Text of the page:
Photos courtesy of MSPIFF
MSPIFF 2017 films
Three and a half decades of the Minneapolis St. Paul International Film Festival have passed, and year number 36 is about to kick off. Among the fest’s newest additions is an expanded line-up, which took a 100-film leap over last year (for those keeping count: that’s over 350 films total). Impressive as it may be, chances are this news won’t entice you to plan a 17-day stay-cation at MSPIFF’s participating theaters from April 13 on. In fact, so many choices may be a bit intimidating.
Sure, you can sift through the hundreds of options, but unless you’re a cinephile, odds are you can think of better ways to spend your evening. So instead of doing the movie equivalent of navigating a 33-page restaurant menu, we’ve compiled a list of this year’s choice dishes at MSPIFF. And like a good meal, there’s plenty of genre-busting complexity to what’s being served up this year at the largest film festival in the Upper Midwest.
Preparing for motherhood can be a daunting journey, especially when the child in utero has a thirst for bloody revenge. Think Rosemary’s Baby, only if Rosemary were a zombie bending to the demands of the fairy-voiced Brit in her belly. Alice Lowe (of Hot Fuzz and The World’s End fame) stars as Ruth, a pregnant, modern-day Jack the Ripper of sorts, in this pitch-black picture which she also wrote and directed. Aside from being a triple threat in making the film, Lowe takes method acting to a whole new level in Prevenge — she was seven months pregnant when it was shot. Whether you’re a gore junkie or a mother-to-be, watching Ruth’s psychological battle with human nature is a bloody treat.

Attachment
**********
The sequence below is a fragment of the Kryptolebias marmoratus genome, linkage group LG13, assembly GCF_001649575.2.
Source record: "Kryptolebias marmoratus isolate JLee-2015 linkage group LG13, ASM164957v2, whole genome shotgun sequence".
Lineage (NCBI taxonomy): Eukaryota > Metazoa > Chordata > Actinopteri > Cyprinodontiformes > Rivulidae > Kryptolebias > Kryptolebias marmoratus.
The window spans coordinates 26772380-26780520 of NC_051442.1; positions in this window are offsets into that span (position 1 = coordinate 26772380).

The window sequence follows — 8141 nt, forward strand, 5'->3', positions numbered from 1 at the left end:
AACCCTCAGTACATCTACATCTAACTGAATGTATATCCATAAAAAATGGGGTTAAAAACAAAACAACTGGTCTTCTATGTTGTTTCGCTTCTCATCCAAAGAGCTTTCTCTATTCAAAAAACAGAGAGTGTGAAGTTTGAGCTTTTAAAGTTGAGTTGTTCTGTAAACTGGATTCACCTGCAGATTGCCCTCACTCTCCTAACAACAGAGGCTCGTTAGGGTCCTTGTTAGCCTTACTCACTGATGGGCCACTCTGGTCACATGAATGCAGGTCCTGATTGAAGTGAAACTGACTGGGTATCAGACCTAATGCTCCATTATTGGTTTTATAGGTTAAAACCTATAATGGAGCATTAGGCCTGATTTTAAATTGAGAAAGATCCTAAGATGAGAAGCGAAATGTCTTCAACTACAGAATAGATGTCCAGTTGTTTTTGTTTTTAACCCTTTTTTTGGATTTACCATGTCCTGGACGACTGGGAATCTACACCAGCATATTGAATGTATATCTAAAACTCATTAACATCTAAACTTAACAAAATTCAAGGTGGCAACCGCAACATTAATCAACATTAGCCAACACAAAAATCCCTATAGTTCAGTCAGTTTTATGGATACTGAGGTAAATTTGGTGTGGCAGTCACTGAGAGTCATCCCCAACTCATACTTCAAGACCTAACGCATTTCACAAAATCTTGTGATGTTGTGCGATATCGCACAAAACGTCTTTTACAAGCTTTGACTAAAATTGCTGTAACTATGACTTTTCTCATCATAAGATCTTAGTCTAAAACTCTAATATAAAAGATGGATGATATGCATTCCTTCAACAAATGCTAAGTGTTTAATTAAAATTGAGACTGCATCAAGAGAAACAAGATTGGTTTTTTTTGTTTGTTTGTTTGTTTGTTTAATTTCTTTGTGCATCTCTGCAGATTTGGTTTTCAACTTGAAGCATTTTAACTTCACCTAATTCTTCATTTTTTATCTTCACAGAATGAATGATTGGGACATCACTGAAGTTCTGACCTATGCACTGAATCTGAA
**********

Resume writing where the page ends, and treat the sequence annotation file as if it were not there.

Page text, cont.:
88 mins | April 14 @ 9:40 p.m., April 27 @ 9:55 p.m., Tickets $8 - $13 | Uptown Theatre, St. Anthony Main
MSPIFF kicks off its 17-day festival with this high-profile odyssey starring Charlie Hunnam (the Sons of Anarchy and Pacific Rim star) alongside a hardly distinguishable Robert Pattinson (whose grizzly beard and spectacles place him at a distance from the sparkling, clean-shaven vampire he played in the uber-popular Twilight series). Visionary director James Gray adapts the true account of Percy Fawcett, an English explorer who, while mapping the Amazonian jungle for the British Empire, stumbles upon a lost civilization he names “Zed.” Obsession quickly consumes Fawcett as he ventures not once, but twice back to the rainforest in an attempt to find and prove the existence of the advanced, almost Mayan-esque society. Place the story of Apocalypse Now within Apocalypto, and you’ll be left with this haunting picture.
140 mins | April 13 @ 7 p.m. and 7:20 p.m., Tickets $45 - $60 | St. Anthony Main